WASHINGTON -- A contempt citation against former Environmental Protection Agency Administrator Anne Burford will not be dropped until Congress gets access to promised documents, a House chairman said Thursday.
Rep. Elliott Levitas, D-Ga., chairman of the House Public Works investigations and oversight subcommittee, said 'performance and not promise' is the test in determining what to do about the citation.
'We have had too many agreements with the agency in the past for me to say so solely on the basis of a promise,' Levitas said.
Rep. Gene Snyder, R-Ky., complained the contempt citation still hangs over Mrs. Burford despite her resignation and a White House promise to deliver to congressional investigators all the documents they have sought.
The House voted Mrs. Burford in contempt of Congress Dec. 16 for refusing to give subponenaed toxic waste cleanup enforcement documents to the Levitas subcommittee. She said she was following President Reagan's orders.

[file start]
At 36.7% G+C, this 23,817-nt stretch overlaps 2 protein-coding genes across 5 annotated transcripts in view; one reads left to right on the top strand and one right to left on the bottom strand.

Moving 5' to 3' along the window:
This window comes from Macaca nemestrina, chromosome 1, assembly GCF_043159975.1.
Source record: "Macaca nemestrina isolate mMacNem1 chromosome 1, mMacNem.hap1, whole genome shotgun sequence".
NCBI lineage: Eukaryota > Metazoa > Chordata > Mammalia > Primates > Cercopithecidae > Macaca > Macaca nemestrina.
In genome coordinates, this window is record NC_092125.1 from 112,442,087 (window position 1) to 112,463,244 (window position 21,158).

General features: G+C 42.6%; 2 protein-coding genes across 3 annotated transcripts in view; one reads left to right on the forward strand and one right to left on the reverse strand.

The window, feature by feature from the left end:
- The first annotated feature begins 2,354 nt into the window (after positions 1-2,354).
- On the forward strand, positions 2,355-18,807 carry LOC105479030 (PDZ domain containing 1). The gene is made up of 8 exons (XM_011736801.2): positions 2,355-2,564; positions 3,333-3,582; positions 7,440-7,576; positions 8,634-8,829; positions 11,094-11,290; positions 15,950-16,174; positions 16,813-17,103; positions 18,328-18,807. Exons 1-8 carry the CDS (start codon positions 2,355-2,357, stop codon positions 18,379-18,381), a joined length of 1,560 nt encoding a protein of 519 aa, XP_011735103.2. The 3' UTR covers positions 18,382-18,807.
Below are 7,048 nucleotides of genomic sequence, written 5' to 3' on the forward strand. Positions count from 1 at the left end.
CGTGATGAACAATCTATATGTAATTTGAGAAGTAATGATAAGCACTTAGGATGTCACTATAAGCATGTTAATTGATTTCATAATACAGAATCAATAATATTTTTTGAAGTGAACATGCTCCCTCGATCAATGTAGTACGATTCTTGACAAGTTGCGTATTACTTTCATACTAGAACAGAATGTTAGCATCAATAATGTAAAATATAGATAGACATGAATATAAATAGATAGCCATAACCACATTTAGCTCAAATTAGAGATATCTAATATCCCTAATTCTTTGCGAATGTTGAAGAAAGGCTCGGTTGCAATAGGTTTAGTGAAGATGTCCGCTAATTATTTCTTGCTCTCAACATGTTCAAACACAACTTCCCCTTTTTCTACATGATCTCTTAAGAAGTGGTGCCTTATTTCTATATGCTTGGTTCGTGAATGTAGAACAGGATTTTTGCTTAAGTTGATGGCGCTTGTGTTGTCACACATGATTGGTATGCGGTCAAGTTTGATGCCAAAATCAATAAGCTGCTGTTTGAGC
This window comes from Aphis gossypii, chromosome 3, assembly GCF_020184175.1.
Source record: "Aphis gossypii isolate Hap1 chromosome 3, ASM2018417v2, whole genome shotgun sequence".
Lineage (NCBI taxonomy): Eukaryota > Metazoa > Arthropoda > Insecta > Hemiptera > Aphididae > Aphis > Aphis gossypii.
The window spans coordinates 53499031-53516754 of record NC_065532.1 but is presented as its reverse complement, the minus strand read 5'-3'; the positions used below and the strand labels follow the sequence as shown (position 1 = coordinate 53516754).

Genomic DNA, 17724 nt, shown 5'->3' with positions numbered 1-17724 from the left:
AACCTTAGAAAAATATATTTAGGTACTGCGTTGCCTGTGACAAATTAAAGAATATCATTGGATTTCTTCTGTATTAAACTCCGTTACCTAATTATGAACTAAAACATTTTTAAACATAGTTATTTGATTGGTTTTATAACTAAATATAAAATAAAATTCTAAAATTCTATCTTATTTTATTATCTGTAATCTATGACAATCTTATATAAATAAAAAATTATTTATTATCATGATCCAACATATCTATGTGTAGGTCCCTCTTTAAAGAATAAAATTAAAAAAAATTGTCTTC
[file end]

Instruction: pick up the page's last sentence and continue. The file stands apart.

Levitas and the administration later worked out an agreement giving his subcommittee access to the documents with an intricate procedure for keeping what the EPA called 'enforcement-sensitive' portions secret. Part of that agreement was that Levitas would make his best effort to have the House vote to drop the contempt action.
When Mrs. Burford resigned March 9, Reagan ordered unconditional access to EPA documents for all six congressional panels investigating the EPA, without the secrecy provisions Levitas agreed to.
Levitas said once the documents were made available as promised, he would 'live up to the agreements I made' to see that the contempt action is dropped and introduce a resolution 'that will deal with the matter.'
Rep. James Howard, D-N.J., chairman of the Public Works Committee, complained about the Justice Department's failure to prosecute Mrs. Burford under the December contempt citation.
Snyder replied, 'To hold her hostage and prosecute her because of what the Justice Department is doing or not doing wrongly is inherently wrong in itself.'